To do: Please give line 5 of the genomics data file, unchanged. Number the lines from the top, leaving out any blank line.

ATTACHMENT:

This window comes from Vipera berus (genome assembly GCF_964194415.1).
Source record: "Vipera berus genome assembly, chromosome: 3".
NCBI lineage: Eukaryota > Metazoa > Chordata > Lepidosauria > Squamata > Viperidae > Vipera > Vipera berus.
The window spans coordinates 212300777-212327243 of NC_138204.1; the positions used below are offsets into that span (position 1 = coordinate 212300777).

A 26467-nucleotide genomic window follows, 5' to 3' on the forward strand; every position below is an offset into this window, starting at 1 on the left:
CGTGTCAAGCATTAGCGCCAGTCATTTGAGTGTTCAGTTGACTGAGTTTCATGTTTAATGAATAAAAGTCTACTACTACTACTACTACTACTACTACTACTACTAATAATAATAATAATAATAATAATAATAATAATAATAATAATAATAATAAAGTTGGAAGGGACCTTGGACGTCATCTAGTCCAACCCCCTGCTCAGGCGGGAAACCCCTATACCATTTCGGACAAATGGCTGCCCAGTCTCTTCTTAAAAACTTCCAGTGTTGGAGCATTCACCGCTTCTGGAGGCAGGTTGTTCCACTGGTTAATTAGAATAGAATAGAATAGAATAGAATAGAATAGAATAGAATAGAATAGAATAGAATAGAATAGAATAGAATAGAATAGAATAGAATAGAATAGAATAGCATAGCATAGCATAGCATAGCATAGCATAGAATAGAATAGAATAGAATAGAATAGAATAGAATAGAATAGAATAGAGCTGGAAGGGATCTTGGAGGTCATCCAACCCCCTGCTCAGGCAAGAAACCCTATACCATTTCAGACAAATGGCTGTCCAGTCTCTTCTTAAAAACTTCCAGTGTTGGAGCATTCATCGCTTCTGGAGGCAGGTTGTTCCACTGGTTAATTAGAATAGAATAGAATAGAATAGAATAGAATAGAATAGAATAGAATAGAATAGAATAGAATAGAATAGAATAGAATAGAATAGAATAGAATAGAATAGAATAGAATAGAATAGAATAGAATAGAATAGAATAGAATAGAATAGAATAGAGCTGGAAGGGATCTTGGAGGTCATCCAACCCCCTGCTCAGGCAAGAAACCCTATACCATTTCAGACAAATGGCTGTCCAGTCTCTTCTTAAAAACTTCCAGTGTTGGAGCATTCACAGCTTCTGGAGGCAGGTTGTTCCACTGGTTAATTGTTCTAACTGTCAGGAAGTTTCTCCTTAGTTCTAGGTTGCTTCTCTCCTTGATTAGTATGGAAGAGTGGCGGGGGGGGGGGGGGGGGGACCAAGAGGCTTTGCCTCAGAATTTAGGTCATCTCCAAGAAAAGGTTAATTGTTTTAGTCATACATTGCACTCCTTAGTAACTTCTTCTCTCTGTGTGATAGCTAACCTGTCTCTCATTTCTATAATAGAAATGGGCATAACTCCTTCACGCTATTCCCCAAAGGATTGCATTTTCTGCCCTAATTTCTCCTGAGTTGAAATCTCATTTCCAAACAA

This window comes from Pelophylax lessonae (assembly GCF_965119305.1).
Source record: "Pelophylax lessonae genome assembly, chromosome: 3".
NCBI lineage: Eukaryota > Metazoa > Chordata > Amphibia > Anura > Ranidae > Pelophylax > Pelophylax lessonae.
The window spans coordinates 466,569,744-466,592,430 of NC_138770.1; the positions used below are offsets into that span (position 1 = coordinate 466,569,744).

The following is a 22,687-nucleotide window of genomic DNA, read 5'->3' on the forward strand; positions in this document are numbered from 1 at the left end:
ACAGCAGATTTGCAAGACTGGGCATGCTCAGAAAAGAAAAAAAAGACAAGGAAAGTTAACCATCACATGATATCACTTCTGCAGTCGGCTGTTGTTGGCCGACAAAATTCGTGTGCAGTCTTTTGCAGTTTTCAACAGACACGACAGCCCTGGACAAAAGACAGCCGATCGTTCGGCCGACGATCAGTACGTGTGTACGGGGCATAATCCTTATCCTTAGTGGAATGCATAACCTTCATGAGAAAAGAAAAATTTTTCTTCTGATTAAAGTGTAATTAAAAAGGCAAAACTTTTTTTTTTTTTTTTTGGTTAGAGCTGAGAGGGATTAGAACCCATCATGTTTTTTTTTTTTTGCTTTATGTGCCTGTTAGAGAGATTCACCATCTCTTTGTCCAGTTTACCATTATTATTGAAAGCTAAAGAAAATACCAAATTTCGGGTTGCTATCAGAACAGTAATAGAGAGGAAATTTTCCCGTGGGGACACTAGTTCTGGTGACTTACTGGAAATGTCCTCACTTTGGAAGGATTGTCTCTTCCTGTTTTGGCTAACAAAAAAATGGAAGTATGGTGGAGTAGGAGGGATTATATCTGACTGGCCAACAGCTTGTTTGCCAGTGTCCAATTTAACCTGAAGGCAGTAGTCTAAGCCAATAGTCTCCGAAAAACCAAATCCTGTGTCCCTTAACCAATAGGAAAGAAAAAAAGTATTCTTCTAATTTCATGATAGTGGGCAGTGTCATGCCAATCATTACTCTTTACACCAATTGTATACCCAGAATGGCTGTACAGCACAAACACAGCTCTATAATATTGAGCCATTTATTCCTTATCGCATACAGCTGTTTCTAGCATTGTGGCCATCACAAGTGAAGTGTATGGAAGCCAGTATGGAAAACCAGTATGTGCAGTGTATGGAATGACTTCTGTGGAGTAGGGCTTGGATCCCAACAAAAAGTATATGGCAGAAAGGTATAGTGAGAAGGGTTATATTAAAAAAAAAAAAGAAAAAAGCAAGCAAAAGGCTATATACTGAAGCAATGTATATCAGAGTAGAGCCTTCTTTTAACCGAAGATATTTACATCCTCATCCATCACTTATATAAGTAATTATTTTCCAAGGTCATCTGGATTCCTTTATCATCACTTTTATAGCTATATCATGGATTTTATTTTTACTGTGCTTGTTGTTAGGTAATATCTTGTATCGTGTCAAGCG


A 26467-nucleotide genomic window follows, 5' to 3' on the forward strand; every position below is an offset into this window, starting at 1 on the left: